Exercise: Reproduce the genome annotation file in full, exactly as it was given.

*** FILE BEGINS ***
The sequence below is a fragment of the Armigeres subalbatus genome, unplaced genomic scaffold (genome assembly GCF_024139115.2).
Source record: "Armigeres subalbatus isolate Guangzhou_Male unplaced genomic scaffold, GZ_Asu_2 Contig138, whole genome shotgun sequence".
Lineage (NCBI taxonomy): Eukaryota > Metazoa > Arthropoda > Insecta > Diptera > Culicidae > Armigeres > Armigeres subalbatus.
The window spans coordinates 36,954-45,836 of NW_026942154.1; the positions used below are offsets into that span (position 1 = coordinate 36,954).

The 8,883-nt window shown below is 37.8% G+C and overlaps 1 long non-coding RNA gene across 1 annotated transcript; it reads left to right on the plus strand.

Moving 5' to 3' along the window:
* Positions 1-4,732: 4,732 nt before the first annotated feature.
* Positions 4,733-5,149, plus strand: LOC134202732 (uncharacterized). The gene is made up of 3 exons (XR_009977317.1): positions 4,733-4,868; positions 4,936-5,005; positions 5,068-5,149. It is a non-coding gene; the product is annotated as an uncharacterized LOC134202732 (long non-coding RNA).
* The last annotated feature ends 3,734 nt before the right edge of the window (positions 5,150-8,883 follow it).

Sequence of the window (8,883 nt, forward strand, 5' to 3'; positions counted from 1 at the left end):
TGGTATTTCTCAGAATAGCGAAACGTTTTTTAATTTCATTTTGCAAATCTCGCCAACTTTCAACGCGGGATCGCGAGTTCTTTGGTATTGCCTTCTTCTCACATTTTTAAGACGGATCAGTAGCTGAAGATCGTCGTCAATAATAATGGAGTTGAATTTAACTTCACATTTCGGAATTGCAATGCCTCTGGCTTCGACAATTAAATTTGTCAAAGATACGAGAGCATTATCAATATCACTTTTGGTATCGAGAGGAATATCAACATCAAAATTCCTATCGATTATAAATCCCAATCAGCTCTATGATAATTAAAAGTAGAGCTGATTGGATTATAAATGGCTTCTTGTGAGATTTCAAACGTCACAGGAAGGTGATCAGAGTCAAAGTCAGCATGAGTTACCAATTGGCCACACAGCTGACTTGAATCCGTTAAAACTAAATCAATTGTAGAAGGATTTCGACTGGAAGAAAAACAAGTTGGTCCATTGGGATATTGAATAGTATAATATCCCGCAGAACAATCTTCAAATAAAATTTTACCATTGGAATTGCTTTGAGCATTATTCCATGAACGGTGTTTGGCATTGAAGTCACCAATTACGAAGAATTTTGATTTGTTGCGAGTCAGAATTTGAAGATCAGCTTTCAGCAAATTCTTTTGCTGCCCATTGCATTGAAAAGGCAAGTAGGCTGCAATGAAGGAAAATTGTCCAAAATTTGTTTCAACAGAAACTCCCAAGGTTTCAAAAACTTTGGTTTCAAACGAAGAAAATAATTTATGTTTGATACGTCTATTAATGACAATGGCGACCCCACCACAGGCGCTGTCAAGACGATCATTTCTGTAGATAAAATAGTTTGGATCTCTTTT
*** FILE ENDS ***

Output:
The sequence below is a fragment of the Armigeres subalbatus genome, unplaced genomic scaffold (genome assembly GCF_024139115.2).
Source record: "Armigeres subalbatus isolate Guangzhou_Male unplaced genomic scaffold, GZ_Asu_2 Contig138, whole genome shotgun sequence".
Lineage (NCBI taxonomy): Eukaryota > Metazoa > Arthropoda > Insecta > Diptera > Culicidae > Armigeres > Armigeres subalbatus.
The window spans coordinates 36,954-45,836 of NW_026942154.1; the positions used below are offsets into that span (position 1 = coordinate 36,954).

The 8,883-nt window shown below is 37.8% G+C and overlaps 1 long non-coding RNA gene across 1 annotated transcript; it reads left to right on the plus strand.

Moving 5' to 3' along the window:
* Positions 1-4,732: 4,732 nt before the first annotated feature.
* Positions 4,733-5,149, plus strand: LOC134202732 (uncharacterized). The gene is made up of 3 exons (XR_009977317.1): positions 4,733-4,868; positions 4,936-5,005; positions 5,068-5,149. It is a non-coding gene; the product is annotated as an uncharacterized LOC134202732 (long non-coding RNA).
* The last annotated feature ends 3,734 nt before the right edge of the window (positions 5,150-8,883 follow it).

Sequence of the window (8,883 nt, forward strand, 5' to 3'; positions counted from 1 at the left end):
TGGTATTTCTCAGAATAGCGAAACGTTTTTTAATTTCATTTTGCAAATCTCGCCAACTTTCAACGCGGGATCGCGAGTTCTTTGGTATTGCCTTCTTCTCACATTTTTAAGACGGATCAGTAGCTGAAGATCGTCGTCAATAATAATGGAGTTGAATTTAACTTCACATTTCGGAATTGCAATGCCTCTGGCTTCGACAATTAAATTTGTCAAAGATACGAGAGCATTATCAATATCACTTTTGGTATCGAGAGGAATATCAACATCAAAATTCCTATCGATTATAAATCCCAATCAGCTCTATGATAATTAAAAGTAGAGCTGATTGGATTATAAATGGCTTCTTGTGAGATTTCAAACGTCACAGGAAGGTGATCAGAGTCAAAGTCAGCATGAGTTACCAATTGGCCACACAGCTGACTTGAATCCGTTAAAACTAAATCAATTGTAGAAGGATTTCGACTGGAAGAAAAACAAGTTGGTCCATTGGGATATTGAATAGTATAATATCCCGCAGAACAATCTTCAAATAAAATTTTACCATTGGAATTGCTTTGAGCATTATTCCATGAACGGTGTTTGGCATTGAAGTCACCAATTACGAAGAATTTTGATTTGTTGCGAGTCAGAATTTGAAGATCAGCTTTCAGCAAATTCTTTTGCTGCCCATTGCATTGAAAAGGCAAGTAGGCTGCAATGAAGGAAAATTGTCCAAAATTTGTTTCAACAGAAACTCCCAAGGTTTCAAAAACTTTGGTTTCAAACGAAGAAAATAATTTATGTTTGATACGTCTATTAATGACAATGGCGACCCCACCACAGGCGCTGTCAAGACGATCATTTCTGTAGATAAAATAGTTTGGATCTCTTTT